Today’s improving infographic

,

The infographic in today’s City AM (reporting the sales growth and market shares of the major UK supermarkets) has taken some positive evolutionary steps forward since I last noticed a similar graphic in the same newspaper last September.

Look at September’s version below and ask yourself whether any of the following attributes encode anything of meaning:

  • The areas of the balloons
  • The heights of the balloons
  • The colours of the balloons
  • The order of the balloons
Balloons1

 

In addition:

  • Is it clear what the values in the balloons represent?
  • Does the graphic do a good job of supporting the headline “Discount Supermarkets Continue to Grow Market Share”?

I would argue that this infographic is simply a stylised table of numbers, rather than using visualization to convey insight to the reader.

So, what has improved in today’s version?

Balloons
  • The graph is better labelled – we can now see more clearly that the values in the balloons represent market share, and the magnitude and direction of market share changes over the 12 week period are clearly stated
  • The size of each balloon now seems to bear some kind of relationship to the market share values, although this is very imprecise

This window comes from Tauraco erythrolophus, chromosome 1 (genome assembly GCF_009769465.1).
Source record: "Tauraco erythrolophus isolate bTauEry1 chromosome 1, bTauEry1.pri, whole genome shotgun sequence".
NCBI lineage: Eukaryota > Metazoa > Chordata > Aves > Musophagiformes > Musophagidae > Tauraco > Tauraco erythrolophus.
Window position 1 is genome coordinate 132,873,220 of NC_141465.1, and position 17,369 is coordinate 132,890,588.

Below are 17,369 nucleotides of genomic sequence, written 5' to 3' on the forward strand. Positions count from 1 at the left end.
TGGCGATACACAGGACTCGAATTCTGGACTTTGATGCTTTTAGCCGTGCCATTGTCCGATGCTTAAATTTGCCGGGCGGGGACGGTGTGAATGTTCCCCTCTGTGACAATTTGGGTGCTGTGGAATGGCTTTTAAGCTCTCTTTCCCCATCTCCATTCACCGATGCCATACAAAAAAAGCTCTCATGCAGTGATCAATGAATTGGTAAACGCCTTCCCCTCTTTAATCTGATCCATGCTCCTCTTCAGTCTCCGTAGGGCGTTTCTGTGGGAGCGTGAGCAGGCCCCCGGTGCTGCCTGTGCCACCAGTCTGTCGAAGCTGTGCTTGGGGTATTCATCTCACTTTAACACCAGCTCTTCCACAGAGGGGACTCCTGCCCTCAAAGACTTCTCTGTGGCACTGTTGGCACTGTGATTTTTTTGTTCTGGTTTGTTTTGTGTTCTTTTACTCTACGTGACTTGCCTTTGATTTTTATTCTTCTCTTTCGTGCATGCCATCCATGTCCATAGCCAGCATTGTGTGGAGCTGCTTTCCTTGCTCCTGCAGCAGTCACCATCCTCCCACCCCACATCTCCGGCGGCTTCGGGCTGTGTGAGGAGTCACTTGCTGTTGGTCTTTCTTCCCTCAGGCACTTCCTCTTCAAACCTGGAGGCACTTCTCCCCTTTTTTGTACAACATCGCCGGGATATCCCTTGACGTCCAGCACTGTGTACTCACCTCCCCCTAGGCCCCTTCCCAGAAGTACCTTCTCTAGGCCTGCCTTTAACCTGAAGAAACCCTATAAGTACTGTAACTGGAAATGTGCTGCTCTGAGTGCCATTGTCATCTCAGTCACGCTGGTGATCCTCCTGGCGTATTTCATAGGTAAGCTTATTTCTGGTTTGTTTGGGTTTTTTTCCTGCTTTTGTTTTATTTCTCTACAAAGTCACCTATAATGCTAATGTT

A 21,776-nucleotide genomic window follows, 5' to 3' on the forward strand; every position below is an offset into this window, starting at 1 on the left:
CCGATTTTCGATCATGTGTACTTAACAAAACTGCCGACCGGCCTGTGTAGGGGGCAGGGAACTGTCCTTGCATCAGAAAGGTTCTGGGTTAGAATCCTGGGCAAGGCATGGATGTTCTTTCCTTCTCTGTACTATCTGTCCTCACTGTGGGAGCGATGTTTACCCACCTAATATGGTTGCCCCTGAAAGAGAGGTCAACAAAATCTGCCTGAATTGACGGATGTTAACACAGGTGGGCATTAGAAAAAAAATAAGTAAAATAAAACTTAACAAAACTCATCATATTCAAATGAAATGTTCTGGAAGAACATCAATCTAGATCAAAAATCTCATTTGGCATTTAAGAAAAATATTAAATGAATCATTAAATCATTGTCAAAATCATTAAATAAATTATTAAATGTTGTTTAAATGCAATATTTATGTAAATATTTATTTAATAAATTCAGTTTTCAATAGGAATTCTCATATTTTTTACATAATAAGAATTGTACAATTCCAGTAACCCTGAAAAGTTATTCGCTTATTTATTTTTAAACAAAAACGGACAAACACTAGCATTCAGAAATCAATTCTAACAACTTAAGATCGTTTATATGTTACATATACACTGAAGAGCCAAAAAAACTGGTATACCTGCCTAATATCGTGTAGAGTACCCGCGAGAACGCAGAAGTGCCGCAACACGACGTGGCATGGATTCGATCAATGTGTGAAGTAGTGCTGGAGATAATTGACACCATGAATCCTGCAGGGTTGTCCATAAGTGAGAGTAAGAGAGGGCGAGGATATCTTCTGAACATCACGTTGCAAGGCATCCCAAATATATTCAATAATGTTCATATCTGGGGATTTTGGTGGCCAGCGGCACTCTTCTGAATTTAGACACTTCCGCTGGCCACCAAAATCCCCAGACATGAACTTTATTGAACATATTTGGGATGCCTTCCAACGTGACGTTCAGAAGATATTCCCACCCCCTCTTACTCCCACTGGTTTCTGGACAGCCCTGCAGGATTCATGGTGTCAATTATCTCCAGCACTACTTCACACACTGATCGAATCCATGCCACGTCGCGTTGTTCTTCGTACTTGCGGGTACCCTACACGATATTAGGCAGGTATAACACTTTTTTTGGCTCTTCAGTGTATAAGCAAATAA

• The tags convey year on year sales growth figures and their movements quite well, although is it really necessary to triple encode the movement via colour of the text labels, colour of the arrows and direction of the arrows?

I will even try to forgive the unfortunate and no doubt accidental labelling of the y-axis of the trend chart plotting Tesco’s market share.

Perhaps next time around, the designer could also use the colour of the balloon in a useful way (for example to distinguish the discounters from the higher-end supermarkets).

I will return to the issue of encoding values as circles in a later post to this blog.

Comments

  1. Richard

    It does seem a completely missed opportunity not to tie the length of the balloon strings (i.e., the height of the balloons) to something – sales growth would seem a reasonable choice to me, showing which are the “leaders” in terms of growth.

    It was the size of the balloons that struck me straight away, though. Aldi’s balloon is bigger than Waitrose’s, yet has a smaller market share. Iceland’s balloon is the same size as Waitrose’s yet Waitrose’s market share is two and a half times larger!

    I wonder if it really counts as an improvement to imply the size of the balloon relates to market share but for the balloon sizes to then all be wrong…

    Reply

Leave a Reply